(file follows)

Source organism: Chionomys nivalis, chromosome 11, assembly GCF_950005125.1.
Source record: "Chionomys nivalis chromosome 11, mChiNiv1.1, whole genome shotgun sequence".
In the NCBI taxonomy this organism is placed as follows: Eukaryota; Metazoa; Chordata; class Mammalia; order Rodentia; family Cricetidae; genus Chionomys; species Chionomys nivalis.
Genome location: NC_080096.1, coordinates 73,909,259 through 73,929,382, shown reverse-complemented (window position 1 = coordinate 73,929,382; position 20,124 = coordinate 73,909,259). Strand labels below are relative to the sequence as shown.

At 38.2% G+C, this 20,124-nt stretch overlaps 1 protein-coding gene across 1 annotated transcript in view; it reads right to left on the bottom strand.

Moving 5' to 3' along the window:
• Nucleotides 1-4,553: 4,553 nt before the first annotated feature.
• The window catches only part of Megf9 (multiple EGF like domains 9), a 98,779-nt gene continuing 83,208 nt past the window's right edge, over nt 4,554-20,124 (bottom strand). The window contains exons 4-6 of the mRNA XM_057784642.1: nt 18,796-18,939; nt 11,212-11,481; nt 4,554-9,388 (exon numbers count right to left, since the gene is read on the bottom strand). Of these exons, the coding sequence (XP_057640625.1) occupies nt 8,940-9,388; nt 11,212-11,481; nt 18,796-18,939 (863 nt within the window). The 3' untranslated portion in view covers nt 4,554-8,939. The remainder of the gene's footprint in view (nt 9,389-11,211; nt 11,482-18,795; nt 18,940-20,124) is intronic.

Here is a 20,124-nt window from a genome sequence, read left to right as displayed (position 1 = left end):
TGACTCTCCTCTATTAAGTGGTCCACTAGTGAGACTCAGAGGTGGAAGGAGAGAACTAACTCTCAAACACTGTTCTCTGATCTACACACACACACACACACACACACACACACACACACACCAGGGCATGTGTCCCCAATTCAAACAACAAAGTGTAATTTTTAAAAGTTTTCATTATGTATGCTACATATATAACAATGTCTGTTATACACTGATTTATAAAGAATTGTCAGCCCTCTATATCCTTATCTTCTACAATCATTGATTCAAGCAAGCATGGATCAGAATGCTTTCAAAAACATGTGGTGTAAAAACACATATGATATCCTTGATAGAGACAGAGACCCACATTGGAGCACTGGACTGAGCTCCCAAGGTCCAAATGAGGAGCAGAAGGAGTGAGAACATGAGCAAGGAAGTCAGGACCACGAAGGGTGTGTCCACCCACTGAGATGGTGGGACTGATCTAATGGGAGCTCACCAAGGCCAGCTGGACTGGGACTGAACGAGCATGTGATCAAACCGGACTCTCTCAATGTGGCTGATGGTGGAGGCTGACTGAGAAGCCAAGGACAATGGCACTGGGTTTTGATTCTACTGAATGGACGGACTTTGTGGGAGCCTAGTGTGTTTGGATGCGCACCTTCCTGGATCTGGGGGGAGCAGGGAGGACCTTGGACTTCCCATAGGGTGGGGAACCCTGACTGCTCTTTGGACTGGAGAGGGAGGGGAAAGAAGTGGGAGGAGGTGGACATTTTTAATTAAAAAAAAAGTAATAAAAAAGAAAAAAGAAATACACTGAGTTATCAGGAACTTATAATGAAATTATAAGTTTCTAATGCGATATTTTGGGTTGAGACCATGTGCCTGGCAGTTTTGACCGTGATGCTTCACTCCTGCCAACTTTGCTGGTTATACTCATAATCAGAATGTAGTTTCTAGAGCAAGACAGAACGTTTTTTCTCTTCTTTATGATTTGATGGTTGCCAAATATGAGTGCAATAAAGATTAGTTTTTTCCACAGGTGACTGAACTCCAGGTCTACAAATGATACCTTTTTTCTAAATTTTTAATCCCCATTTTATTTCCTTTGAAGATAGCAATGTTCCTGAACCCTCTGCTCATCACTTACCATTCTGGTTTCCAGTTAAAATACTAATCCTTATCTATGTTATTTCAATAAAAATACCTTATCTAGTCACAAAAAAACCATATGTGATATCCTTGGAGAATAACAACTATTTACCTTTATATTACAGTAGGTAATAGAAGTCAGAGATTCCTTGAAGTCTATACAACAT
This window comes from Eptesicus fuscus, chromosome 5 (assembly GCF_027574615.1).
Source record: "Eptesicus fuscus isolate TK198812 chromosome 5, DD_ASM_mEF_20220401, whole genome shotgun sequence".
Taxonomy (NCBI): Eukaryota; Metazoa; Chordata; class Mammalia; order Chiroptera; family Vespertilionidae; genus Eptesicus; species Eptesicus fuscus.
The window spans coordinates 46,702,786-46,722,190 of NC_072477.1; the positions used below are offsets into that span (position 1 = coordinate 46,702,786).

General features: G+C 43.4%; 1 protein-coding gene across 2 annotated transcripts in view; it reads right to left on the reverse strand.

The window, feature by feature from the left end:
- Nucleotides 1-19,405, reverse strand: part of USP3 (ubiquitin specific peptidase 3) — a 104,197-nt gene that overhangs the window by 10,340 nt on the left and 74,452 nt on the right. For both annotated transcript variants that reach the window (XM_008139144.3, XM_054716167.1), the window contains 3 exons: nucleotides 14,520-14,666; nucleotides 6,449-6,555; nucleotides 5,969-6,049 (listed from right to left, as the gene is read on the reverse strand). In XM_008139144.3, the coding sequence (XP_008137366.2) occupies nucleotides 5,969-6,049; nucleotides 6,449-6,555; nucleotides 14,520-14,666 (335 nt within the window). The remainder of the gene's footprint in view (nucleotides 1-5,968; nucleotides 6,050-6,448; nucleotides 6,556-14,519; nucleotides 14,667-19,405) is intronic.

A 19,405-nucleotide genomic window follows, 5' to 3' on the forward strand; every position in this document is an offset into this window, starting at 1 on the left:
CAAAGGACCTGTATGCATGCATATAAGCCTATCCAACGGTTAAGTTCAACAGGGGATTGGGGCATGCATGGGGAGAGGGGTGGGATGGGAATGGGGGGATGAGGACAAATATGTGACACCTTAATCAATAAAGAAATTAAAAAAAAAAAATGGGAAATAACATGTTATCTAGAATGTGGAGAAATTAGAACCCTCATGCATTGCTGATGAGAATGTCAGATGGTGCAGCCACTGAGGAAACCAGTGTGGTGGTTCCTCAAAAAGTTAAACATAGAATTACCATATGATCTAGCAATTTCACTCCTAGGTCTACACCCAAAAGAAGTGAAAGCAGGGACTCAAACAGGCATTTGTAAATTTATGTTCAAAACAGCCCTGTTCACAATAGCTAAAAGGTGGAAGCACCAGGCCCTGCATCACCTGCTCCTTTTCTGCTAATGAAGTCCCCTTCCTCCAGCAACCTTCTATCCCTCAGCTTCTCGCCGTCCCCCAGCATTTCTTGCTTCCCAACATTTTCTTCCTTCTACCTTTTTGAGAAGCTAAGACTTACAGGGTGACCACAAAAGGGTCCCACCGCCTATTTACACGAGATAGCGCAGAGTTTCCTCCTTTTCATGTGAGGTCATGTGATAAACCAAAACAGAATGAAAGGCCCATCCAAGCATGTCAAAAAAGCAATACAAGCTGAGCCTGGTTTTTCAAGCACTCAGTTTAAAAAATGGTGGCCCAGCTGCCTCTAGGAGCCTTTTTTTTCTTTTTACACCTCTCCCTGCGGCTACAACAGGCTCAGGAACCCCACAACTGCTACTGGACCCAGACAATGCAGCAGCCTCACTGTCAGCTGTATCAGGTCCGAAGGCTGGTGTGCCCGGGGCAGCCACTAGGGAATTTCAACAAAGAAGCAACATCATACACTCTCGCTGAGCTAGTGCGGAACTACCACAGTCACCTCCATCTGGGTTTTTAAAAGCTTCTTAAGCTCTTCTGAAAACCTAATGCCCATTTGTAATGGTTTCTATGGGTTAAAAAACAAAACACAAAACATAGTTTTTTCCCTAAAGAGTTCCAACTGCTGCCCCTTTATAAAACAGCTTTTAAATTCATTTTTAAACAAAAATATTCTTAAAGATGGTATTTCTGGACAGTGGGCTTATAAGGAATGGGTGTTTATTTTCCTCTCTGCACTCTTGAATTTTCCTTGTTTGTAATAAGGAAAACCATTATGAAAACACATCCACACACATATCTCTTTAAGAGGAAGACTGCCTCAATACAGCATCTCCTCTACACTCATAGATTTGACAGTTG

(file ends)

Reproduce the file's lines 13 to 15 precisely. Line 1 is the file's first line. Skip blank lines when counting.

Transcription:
Taxonomy (NCBI): Eukaryota; Metazoa; Chordata; class Mammalia; order Chiroptera; family Vespertilionidae; genus Eptesicus; species Eptesicus fuscus.
The window spans coordinates 46,702,786-46,722,190 of NC_072477.1; the positions used below are offsets into that span (position 1 = coordinate 46,702,786).

General features: G+C 43.4%; 1 protein-coding gene across 2 annotated transcripts in view; it reads right to left on the reverse strand.